Wage growth has probably peaked, but could prove stubborn
The annual pace of wage growth will be a key factor in helping the BoE determine if more interest rate hikes will be needed next year to tame inflation and cool demand. The Bank of England has said it expects wage growth to prove somewhat sticky, while “second-round effects in both domestic prices and wages are expected to take longer to unwind than they did to emerge”. The Bank expects private sector wage growth (currently running at 7.7% year-on-year) to ease in 2024 amid a looser labour market, but still be at a brisk 5% by end-2024.
The Indeed Wage Tracker shows posted wage growth dipped to 7.0% year-on-year in October, down from 7.4% in June. But the UK continues to see much stronger wage growth pressures than the US and euro area, underscoring the continued need for Bank of England vigilance.
The lowest-paid workers will again see a significant uplift in their wages next year, after the Chancellor announced a record 9.8% increase in the statutory minimum wage, to £11.44 an hour, effective from April 2024. That follows a 9.7% increase in April 2023.
For jobseekers looking to obtain a pay rise, the good news is that a high and rising proportion of UK job postings include salary information (almost three-quarters of postings included pay information as of October). Wages may not rise as fast next year as they have this year, but in a still-tight labour market, employers may find it necessary to advertise what they are paying to attract talent ahead of their competition.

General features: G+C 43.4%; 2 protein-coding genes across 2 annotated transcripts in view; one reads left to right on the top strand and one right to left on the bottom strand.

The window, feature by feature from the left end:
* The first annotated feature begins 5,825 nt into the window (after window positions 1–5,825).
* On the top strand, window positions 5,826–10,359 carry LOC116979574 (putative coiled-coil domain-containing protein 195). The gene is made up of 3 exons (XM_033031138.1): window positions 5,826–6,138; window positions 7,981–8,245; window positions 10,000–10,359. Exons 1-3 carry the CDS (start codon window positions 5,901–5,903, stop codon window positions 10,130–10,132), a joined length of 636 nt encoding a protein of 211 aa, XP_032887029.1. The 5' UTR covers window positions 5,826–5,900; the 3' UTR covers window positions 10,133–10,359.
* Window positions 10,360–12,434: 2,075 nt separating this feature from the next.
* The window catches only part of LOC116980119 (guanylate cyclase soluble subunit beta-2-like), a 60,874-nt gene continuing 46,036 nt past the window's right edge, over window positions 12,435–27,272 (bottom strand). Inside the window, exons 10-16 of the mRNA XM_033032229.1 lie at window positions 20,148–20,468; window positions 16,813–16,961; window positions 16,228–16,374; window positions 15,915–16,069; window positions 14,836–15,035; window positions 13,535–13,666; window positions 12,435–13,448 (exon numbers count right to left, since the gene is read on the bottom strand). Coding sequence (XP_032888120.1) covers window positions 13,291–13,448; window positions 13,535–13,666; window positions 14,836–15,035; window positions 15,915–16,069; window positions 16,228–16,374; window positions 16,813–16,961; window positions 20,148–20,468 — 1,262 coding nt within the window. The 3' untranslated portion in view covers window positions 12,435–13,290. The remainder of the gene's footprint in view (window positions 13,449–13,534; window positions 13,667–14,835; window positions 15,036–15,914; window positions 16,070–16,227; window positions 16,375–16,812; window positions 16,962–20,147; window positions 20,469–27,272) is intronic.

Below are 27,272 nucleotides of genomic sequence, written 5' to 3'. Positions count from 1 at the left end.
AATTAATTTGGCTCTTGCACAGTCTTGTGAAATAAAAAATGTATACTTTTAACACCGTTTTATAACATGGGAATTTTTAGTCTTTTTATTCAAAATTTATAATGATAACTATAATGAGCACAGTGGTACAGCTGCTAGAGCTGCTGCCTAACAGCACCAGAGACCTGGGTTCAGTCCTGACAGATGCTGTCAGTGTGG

Flexibility will remain a focus despite return-to-office calls
The prevailing post-pandemic job market has been a candidate-led one, but the ongoing softening of labour demand spells a shift in the balance of power towards employers. There are already signs of employers becoming less inclined to accede to the preferences of workers. Hybrid working is one example, with many companies having made return-to-office (RTO) mandates over the past year, and some surveys even suggest a majority of bosses think workers will return to the office five days a week.
The share of UK job postings mentioning remote or hybrid terms has dipped from 16.3% in early May to 14.4%, as of the end of October, but remains over three times higher than before the pandemic. Changes in the categories with the highest remote/hybrid postings shares are mixed: Tech occupations have seen falls in remote/hybrid postings shares over the past six months, whereas banking & finance, insurance and legal have seen increases, despite some high-profile RTO calls by prominent firms in those sectors.
Jobseeker interest in remote and hybrid work remains high (albeit down slightly to 2.5% in October, from 2.9% in early 2023), having risen tenfold from pre-pandemic levels. Offering location flexibility will remain a powerful attraction and retention tool, particularly for smaller companies looking to compete for top talent with larger competitors.